"It was just so funny, because he did say something to me when they were winning," Cooper said ."He was chirping, and I just looked at him and I walked back to the huddle – which is what I usually do if somebody is talking trash. I don't really get into that, I just play.
"But because we were losing and because Dak was hurt and because they were winning, he felt like 'Oh, I talked trash to him and he didn't say anything, he just walked back to the huddle. He must be out of it.'"
In reality, that's just Cooper. Arguably his most memorable moment as a Cowboy came in December 2018, when he torched Graham's Eagles for 217 yards in an overtime win, a placid expression on his face the whole time.
It doesn't appear the irony is lost on him.
"I think since I've been here, I may have lost once or twice to Philly," Cooper said. "We've beat them more than they've beat us, and I've had big games against them, but because we were winning there was no trash talk like that coming from him or anybody from his side. But if there was, I wouldn't have said anything, then."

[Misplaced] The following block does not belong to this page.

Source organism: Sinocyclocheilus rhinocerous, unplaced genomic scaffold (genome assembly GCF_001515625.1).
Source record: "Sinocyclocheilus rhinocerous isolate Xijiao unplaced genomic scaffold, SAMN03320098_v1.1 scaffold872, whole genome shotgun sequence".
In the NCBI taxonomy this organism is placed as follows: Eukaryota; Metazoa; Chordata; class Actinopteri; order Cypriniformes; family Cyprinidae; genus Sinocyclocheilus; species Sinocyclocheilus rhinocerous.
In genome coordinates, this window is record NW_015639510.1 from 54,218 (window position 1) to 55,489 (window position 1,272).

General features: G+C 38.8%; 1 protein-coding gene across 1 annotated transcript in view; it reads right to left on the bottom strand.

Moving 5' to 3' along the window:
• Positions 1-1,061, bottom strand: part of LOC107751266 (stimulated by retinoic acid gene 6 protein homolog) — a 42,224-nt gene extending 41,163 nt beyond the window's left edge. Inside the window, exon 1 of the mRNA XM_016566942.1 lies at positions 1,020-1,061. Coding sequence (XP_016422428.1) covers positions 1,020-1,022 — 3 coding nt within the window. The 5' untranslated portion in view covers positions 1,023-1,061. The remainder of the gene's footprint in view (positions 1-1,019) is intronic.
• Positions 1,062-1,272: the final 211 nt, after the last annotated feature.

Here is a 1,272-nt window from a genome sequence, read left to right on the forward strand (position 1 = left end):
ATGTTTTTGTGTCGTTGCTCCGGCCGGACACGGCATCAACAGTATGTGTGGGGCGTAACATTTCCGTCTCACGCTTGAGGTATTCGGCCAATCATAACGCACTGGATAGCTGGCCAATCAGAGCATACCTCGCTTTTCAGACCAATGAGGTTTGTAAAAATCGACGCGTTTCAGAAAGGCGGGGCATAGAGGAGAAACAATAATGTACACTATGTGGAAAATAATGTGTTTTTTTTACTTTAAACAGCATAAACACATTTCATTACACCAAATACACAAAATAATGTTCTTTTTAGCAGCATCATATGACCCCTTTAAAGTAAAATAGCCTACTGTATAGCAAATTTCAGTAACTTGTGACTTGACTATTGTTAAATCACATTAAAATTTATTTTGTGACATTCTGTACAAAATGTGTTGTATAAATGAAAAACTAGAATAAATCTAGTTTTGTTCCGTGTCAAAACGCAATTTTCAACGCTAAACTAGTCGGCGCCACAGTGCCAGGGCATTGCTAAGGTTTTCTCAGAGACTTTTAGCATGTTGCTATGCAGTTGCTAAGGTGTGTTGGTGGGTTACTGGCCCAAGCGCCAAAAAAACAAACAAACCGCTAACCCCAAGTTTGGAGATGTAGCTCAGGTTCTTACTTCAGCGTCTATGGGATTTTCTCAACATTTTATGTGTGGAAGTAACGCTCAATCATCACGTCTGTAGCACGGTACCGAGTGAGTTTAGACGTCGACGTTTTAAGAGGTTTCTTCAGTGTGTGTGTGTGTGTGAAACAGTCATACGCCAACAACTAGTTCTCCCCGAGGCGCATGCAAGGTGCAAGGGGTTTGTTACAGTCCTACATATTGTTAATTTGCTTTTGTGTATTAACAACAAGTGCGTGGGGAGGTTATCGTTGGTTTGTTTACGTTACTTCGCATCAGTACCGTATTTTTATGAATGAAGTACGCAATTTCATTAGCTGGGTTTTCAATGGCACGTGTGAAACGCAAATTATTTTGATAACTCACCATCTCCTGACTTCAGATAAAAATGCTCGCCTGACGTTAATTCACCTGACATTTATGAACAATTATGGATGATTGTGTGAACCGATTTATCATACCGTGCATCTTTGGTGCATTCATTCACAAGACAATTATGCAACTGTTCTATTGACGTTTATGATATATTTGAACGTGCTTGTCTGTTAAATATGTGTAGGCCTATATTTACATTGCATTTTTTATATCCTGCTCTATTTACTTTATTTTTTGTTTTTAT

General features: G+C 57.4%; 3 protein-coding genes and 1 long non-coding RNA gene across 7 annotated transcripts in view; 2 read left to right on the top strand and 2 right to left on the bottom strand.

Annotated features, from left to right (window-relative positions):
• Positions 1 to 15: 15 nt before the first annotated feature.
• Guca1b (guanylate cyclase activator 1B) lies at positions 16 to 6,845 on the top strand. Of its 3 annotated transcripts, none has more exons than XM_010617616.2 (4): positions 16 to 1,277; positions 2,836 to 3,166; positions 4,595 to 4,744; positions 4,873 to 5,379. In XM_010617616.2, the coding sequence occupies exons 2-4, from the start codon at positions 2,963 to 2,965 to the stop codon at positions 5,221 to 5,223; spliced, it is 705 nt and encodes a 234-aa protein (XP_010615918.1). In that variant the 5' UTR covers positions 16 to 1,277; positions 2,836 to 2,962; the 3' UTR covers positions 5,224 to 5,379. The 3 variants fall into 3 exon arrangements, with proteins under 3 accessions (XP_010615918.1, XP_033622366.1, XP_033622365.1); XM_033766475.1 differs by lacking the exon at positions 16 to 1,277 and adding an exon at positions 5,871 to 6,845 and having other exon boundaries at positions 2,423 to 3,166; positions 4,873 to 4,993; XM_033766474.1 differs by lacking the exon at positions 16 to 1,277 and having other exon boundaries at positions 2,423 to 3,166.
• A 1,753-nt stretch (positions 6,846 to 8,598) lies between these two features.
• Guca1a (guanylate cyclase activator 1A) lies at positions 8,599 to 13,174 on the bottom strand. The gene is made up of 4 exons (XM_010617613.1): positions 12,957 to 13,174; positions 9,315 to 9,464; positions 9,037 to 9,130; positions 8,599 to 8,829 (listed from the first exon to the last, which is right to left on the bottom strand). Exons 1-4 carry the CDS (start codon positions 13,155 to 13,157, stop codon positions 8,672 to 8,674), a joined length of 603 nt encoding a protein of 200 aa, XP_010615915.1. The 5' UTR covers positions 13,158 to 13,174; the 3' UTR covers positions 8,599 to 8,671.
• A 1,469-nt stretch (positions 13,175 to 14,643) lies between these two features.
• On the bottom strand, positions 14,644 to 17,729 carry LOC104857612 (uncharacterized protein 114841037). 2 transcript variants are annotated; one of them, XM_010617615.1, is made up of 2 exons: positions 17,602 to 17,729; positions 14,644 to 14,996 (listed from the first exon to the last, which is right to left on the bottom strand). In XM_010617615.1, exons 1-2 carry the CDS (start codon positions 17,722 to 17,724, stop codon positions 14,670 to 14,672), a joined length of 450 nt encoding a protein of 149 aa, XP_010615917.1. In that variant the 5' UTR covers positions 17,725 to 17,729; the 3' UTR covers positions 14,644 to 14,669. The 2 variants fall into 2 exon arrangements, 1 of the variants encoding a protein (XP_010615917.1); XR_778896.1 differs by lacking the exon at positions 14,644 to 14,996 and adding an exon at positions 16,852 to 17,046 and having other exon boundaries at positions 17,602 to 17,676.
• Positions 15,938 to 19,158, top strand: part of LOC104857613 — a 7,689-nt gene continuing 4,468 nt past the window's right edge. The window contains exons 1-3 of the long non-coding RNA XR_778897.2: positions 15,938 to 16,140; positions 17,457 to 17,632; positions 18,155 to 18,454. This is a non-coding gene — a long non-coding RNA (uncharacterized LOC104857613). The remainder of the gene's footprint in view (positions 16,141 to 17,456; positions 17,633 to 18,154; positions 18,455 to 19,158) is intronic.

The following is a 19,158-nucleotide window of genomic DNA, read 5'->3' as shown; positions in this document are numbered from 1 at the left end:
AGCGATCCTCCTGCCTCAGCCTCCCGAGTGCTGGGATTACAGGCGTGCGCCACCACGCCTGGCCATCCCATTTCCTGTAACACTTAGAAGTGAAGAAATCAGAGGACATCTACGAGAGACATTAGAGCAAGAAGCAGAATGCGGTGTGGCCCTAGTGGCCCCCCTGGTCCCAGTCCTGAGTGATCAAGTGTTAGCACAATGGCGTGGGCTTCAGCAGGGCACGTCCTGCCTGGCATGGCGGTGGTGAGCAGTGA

I'll never know how it feels to walk off against a division rival, but this is something I can relate to on a deep level – the silly notion that your outward appearance directly correlates to your inner drive.
It's not a perfect comparison. I don't think many people would call me quiet, and I'm not so sure I'm an introvert. I'm a loudmouth who makes a living sharing my opinion about the Dallas Cowboys.
Any public-facing job comes with some share of scrutiny, though. And for as long as I can remember, I've fought against the notion that I'm lazy or uninterested, mainly because I prefer not to wear my emotions on my sleeve.
It can be a blessing and a curse. In a high-pressure, deadline-driven job, I value the fact that I'm not easy to rattle or anger. In my day-to-day life, though, I can't say I appreciate when people question my commitment – or worse, take advantage of my laid back demeanor. It can be tough to grapple with whether your approach to things is the correct one.